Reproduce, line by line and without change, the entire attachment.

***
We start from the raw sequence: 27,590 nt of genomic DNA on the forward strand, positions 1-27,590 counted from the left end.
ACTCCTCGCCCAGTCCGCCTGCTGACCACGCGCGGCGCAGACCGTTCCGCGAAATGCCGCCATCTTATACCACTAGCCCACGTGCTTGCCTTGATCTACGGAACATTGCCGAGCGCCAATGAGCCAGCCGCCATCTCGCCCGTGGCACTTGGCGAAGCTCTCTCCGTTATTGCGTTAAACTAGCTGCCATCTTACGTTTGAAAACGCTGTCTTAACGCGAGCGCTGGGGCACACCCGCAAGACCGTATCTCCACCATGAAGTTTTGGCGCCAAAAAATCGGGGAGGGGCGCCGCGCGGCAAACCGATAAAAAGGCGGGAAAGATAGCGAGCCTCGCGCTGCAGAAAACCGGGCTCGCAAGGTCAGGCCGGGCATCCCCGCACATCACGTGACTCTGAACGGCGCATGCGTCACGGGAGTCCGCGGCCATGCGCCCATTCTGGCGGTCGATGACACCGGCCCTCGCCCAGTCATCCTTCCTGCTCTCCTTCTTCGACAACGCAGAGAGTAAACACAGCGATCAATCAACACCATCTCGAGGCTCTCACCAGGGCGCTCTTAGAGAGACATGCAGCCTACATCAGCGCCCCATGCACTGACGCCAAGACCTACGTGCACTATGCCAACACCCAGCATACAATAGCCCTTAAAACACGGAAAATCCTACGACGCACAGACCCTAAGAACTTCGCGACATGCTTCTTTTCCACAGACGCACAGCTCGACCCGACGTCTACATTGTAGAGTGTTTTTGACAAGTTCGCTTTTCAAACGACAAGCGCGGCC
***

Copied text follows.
We start from the raw sequence: 27,590 nt of genomic DNA on the forward strand, positions 1-27,590 counted from the left end.
ACTCCTCGCCCAGTCCGCCTGCTGACCACGCGCGGCGCAGACCGTTCCGCGAAATGCCGCCATCTTATACCACTAGCCCACGTGCTTGCCTTGATCTACGGAACATTGCCGAGCGCCAATGAGCCAGCCGCCATCTCGCCCGTGGCACTTGGCGAAGCTCTCTCCGTTATTGCGTTAAACTAGCTGCCATCTTACGTTTGAAAACGCTGTCTTAACGCGAGCGCTGGGGCACACCCGCAAGACCGTATCTCCACCATGAAGTTTTGGCGCCAAAAAATCGGGGAGGGGCGCCGCGCGGCAAACCGATAAAAAGGCGGGAAAGATAGCGAGCCTCGCGCTGCAGAAAACCGGGCTCGCAAGGTCAGGCCGGGCATCCCCGCACATCACGTGACTCTGAACGGCGCATGCGTCACGGGAGTCCGCGGCCATGCGCCCATTCTGGCGGTCGATGACACCGGCCCTCGCCCAGTCATCCTTCCTGCTCTCCTTCTTCGACAACGCAGAGAGTAAACACAGCGATCAATCAACACCATCTCGAGGCTCTCACCAGGGCGCTCTTAGAGAGACATGCAGCCTACATCAGCGCCCCATGCACTGACGCCAAGACCTACGTGCACTATGCCAACACCCAGCATACAATAGCCCTTAAAACACGGAAAATCCTACGACGCACAGACCCTAAGAACTTCGCGACATGCTTCTTTTCCACAGACGCACAGCTCGACCCGACGTCTACATTGTAGAGTGTTTTTGACAAGTTCGCTTTTCAAACGACAAGCGCGGCC